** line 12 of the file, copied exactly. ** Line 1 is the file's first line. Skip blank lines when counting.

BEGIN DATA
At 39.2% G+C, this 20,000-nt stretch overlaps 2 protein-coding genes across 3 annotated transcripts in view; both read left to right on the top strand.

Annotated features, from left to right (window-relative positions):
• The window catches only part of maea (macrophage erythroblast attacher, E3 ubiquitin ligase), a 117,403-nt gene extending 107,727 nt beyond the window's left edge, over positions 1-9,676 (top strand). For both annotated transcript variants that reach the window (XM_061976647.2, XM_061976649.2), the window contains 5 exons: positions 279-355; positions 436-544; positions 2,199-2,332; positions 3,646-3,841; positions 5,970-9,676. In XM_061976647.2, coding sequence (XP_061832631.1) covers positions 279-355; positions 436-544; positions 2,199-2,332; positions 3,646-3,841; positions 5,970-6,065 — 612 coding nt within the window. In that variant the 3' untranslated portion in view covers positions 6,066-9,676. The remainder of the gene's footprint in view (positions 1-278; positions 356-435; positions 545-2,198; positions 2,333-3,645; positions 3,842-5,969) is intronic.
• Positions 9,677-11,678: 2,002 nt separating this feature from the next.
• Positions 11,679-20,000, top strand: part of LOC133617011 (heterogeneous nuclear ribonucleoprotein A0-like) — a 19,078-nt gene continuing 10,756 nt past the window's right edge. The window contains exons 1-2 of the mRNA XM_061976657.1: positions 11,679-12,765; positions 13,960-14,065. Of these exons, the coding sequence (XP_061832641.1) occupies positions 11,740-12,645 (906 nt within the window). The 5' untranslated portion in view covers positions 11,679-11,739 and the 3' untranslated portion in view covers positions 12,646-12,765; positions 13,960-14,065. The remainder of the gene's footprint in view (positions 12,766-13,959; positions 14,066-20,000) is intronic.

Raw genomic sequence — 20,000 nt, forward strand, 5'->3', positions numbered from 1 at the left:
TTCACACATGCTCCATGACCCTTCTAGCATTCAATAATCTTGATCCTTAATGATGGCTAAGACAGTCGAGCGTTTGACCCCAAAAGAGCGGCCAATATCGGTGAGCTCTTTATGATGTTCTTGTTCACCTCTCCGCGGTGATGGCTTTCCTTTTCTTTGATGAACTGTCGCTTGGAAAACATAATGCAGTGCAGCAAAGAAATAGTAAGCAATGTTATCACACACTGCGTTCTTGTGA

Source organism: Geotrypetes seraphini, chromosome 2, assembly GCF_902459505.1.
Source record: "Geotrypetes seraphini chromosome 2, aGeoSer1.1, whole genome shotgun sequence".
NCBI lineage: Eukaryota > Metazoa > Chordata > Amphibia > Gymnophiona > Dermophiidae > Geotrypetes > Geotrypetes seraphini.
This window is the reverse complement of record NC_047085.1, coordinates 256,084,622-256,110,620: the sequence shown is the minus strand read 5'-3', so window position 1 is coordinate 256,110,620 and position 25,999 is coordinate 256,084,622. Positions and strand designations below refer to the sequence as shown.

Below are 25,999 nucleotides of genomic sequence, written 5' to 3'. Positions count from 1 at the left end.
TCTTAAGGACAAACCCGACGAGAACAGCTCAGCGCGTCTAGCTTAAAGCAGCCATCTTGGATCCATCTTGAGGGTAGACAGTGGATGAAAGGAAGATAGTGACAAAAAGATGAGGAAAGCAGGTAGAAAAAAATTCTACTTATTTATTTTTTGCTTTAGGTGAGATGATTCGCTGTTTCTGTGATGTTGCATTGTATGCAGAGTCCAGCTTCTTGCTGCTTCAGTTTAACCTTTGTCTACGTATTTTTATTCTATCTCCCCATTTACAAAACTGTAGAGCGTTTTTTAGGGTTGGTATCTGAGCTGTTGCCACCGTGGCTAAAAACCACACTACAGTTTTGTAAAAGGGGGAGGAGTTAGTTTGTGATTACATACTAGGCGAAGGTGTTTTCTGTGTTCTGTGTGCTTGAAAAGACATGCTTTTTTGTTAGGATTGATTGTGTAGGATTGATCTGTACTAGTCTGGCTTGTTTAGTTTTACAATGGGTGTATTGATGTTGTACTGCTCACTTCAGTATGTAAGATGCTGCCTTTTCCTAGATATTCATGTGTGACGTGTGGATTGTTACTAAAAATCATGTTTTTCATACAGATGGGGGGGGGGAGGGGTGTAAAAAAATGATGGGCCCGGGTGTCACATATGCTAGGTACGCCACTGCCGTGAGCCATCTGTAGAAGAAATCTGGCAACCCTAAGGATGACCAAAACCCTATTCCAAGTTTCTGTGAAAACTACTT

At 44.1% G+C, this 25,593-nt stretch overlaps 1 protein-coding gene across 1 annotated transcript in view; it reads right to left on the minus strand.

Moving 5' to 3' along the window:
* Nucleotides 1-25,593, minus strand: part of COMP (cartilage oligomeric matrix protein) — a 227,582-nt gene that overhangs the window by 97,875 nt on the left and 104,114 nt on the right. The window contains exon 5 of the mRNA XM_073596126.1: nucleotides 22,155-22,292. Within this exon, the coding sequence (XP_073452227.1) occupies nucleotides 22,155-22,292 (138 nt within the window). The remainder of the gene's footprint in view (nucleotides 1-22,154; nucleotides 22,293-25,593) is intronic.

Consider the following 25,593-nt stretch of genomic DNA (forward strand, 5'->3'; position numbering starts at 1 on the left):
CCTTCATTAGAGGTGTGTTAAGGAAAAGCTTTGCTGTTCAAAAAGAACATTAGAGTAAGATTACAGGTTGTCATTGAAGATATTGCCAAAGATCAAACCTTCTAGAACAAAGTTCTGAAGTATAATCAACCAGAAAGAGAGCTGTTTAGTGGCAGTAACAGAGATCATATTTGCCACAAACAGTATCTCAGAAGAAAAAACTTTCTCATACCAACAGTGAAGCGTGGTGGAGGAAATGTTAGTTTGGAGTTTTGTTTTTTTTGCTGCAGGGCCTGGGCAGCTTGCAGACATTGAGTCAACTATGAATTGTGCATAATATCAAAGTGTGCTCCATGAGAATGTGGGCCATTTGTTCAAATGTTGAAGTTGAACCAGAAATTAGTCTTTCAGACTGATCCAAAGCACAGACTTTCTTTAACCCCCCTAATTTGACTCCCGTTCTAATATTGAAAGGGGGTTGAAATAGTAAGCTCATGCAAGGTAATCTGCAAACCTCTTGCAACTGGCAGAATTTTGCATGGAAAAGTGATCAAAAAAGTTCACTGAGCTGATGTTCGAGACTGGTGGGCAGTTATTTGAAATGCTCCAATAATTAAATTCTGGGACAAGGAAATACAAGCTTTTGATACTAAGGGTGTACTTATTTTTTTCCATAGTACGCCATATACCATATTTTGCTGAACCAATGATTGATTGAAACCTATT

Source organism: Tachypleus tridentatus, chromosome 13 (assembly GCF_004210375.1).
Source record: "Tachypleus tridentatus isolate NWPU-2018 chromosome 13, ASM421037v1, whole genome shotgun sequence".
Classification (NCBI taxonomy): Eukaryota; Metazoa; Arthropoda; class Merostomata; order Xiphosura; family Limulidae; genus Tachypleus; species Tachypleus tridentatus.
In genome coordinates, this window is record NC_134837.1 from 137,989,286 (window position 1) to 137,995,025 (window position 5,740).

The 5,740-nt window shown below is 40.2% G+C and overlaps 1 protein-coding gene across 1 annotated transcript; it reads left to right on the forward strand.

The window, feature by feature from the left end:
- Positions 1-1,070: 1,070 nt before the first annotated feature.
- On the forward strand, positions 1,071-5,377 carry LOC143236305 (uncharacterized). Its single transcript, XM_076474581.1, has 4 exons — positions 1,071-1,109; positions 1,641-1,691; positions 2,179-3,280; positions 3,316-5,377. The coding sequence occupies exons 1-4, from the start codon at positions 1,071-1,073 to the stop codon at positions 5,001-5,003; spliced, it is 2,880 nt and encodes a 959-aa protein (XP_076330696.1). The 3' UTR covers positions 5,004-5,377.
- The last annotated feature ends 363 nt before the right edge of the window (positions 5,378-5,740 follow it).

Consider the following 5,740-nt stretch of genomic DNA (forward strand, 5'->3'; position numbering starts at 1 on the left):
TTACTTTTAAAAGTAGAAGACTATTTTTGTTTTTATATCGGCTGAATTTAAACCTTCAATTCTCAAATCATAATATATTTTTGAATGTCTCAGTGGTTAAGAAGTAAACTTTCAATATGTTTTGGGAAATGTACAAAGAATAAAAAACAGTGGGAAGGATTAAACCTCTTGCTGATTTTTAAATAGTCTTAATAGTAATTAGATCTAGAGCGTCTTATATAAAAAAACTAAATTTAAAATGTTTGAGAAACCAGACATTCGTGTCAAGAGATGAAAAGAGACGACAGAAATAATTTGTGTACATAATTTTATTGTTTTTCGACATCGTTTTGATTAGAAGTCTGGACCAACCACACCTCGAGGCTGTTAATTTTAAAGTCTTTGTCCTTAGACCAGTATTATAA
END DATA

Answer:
Below are 25,999 nucleotides of genomic sequence, written 5' to 3'. Positions count from 1 at the left end.